Familial dysautonomia

Felicia B Axelrod MD (Dr. Axelrod, Co-Director of the Dysautonomia Treatment and Evaluation Center at New York University Langone Medical Center, has no relevant financial relationships to disclose.)
Louis H Weimer MD, editor. (Dr. Weimer of Columbia University has received consulting fees from Roche.)
Originally released May 31, 2000; last updated January 10, 2014; expires January 10, 2017

This article includes discussion of familial dysautonomia, hereditary sensory and autonomic neuropathy type 3, HSAN type 3, and Riley-Day syndrome. The foregoing terms may include synonyms, similar disorders, variations in usage, and abbreviations.

Overview

Familial dysautonomia is an HSAN disorder characterized by both sensory and autonomic dysfunction, resulting in decreased pain and temperature perception as well as protein perturbations in various organ systems. Four unique features associated with this particular HSAN type are absence of overflow emotional tearing, afferent baroreflex failure, hyperadrenergic vomiting crises, and optic neuropathy. The author of this article has been providing treatment and conducting research that has resulted in decreased morbidity and improved survival. In 2001, the familial dysautonomia gene was identified as IKBKAP. The most common mutation is a missplicing mutation that results in decreased production of IKAP protein. As a result, population screening is feasible, and research is starting to provide understanding of how the genetic error results in the complex phenotype. In addition, efforts are focused on correcting the missplicing defect in IKBKAP and enhancing the production of normal IKAP. Four compounds, tocotrienol, epigallocatechin gallate, phosphatidylserine, and kinetin, have been shown to modify genetic expression in cell culture, but only kinetin is presently being assessed in clinical trials.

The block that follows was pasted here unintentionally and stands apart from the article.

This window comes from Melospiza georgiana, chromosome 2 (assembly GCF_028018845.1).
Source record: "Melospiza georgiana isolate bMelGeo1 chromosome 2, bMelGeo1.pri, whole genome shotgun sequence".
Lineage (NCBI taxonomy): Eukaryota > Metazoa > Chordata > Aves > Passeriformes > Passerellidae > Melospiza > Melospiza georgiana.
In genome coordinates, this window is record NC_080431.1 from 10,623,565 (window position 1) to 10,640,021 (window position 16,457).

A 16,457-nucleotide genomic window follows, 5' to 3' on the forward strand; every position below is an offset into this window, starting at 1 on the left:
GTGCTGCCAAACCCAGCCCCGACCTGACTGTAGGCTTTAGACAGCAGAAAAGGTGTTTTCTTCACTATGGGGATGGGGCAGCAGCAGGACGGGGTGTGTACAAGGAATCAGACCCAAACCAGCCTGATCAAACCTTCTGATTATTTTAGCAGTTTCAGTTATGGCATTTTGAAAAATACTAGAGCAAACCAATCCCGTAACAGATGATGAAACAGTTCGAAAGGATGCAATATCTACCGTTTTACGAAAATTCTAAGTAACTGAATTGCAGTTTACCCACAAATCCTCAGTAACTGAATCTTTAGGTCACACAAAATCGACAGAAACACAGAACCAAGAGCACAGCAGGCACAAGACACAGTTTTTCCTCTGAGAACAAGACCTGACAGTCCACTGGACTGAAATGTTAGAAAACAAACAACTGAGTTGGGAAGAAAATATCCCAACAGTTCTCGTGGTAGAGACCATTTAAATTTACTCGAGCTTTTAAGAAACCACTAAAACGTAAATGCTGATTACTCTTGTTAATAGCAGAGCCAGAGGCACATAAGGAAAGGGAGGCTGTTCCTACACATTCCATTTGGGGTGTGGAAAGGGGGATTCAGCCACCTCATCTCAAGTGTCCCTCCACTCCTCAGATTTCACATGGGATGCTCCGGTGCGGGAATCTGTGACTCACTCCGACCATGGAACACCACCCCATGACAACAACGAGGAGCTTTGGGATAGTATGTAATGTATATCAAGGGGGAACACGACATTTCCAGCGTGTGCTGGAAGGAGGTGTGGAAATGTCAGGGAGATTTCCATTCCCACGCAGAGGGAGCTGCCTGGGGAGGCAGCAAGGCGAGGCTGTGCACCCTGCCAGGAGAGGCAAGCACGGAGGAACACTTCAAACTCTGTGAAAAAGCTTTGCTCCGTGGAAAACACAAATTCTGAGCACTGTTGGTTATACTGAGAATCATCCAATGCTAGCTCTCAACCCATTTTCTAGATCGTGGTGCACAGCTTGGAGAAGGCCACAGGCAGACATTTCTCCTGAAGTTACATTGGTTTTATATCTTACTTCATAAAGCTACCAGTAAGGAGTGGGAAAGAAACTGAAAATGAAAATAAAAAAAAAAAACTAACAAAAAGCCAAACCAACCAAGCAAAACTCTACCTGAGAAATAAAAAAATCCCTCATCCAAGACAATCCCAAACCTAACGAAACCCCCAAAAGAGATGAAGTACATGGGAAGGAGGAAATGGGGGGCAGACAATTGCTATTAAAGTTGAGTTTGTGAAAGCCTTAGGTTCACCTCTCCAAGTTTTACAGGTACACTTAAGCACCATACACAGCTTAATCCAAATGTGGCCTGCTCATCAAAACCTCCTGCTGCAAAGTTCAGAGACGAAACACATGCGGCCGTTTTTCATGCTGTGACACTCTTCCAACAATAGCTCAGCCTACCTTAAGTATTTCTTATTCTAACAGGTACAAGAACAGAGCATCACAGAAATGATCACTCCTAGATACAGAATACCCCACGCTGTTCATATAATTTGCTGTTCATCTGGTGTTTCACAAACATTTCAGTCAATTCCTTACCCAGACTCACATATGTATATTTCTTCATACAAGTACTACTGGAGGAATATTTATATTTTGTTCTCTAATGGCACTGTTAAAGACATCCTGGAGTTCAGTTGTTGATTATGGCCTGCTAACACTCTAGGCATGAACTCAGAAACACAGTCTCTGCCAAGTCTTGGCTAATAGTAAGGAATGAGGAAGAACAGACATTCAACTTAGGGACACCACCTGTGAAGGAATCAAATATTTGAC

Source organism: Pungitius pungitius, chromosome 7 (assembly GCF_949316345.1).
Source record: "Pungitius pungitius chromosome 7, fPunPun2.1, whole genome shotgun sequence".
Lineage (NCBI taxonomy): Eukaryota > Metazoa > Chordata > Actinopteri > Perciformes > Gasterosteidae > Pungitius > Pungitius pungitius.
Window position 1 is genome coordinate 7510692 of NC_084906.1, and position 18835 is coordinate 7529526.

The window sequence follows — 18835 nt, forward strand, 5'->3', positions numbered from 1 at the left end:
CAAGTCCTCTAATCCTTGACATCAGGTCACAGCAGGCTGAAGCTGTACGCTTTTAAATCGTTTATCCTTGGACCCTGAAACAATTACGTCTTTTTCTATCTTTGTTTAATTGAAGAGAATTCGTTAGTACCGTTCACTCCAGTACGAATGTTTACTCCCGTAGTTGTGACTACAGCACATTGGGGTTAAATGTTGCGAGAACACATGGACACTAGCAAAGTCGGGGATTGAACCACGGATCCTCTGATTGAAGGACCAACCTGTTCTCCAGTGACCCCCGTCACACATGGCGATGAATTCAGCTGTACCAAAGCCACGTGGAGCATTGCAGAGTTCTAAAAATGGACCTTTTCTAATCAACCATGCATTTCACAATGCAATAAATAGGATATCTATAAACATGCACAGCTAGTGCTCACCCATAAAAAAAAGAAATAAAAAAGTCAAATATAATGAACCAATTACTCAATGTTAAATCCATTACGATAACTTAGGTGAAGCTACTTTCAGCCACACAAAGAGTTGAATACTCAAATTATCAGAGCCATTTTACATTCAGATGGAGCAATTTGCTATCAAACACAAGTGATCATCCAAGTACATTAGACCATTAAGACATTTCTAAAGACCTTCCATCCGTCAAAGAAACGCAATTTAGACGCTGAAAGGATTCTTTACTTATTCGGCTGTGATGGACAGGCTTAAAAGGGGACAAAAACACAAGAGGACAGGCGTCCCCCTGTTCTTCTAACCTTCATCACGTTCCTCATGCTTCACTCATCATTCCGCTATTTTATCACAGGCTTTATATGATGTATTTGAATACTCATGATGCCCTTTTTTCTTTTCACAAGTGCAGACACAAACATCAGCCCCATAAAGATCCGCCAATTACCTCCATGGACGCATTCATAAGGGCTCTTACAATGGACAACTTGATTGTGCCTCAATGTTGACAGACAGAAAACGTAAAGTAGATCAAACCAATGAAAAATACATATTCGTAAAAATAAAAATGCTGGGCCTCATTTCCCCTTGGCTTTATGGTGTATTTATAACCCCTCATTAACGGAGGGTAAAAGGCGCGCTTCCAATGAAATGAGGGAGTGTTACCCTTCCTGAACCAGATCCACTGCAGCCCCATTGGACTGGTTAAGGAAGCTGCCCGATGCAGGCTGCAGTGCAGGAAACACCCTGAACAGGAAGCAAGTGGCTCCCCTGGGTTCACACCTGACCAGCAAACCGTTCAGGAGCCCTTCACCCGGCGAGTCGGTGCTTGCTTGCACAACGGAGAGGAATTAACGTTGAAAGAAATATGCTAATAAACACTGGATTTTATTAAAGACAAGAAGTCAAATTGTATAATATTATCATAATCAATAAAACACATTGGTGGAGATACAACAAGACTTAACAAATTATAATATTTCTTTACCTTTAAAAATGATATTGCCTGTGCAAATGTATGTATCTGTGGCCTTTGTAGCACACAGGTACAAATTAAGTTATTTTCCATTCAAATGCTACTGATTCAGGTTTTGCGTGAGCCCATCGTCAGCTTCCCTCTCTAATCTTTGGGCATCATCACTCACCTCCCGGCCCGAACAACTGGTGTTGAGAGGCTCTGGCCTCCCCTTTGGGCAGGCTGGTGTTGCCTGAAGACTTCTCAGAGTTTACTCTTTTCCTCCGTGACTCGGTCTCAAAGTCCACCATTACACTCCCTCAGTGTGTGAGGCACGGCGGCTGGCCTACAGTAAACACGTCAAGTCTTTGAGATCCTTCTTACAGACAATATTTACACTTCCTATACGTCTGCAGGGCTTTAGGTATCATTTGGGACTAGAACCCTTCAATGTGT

Key points

• Mutations in the IKBKAP gene cause familial dysautonomia, and more than 99% of individuals with familial dysautonomia are homozygous for a splicing mutation in intron 20, suggesting there was a founder effect in the Ashkenazi Jewish population.

• Familial dysautonomia mutations lead to tissue-specific reductions in normal IKAP/hELP1 protein, with subsequent downregulation of genes involved in neurogenic differentiation and migration of neural crest cells that eventually impacts the sensory and sympathetic systems.

• Sensory perturbations include decreased pain and temperature perception, but sensitivity to visceral pain is intact.

• The autonomic disturbances are pervasive and impose the greatest impediments to function and survival.

• Four unique features associated with this particular HSAN type are absence of overflow emotional tearing, afferent baroreflex failure, hyperadrenergic vomiting crises, and optic neuropathy.

• Although the gene has been identified and there are early reports of agents that may be able to modify genetic expression in cell culture, the mainstay of treatment remains preventative and supportive.

Historical note and terminology

Familial dysautonomia is the most extensively described of the group of disorders known as hereditary sensory and autonomic neuropathies, which are generally characterized by widespread sensory dysfunction and variable autonomic dysfunction (Axelrod 2002; Hilz 2002). In Riley and colleagues' original report of familial dysautonomia in 1949, it was described as "central autonomic dysfunction with defective lacrimation” (Riley et al 1949). In acknowledgment of this original report, the eponym “Riley-Day syndrome” was commonly employed. When numerical classification was suggested, familial dysautonomia was designated as HSAN type 3 (Dyck 1966). However, now that consistent neuropathology and the specific genetic mutations are known, the disorder is usually termed familial dysautonomia (Axelrod 2002; Axelrod 2004; Axelrod 2006).

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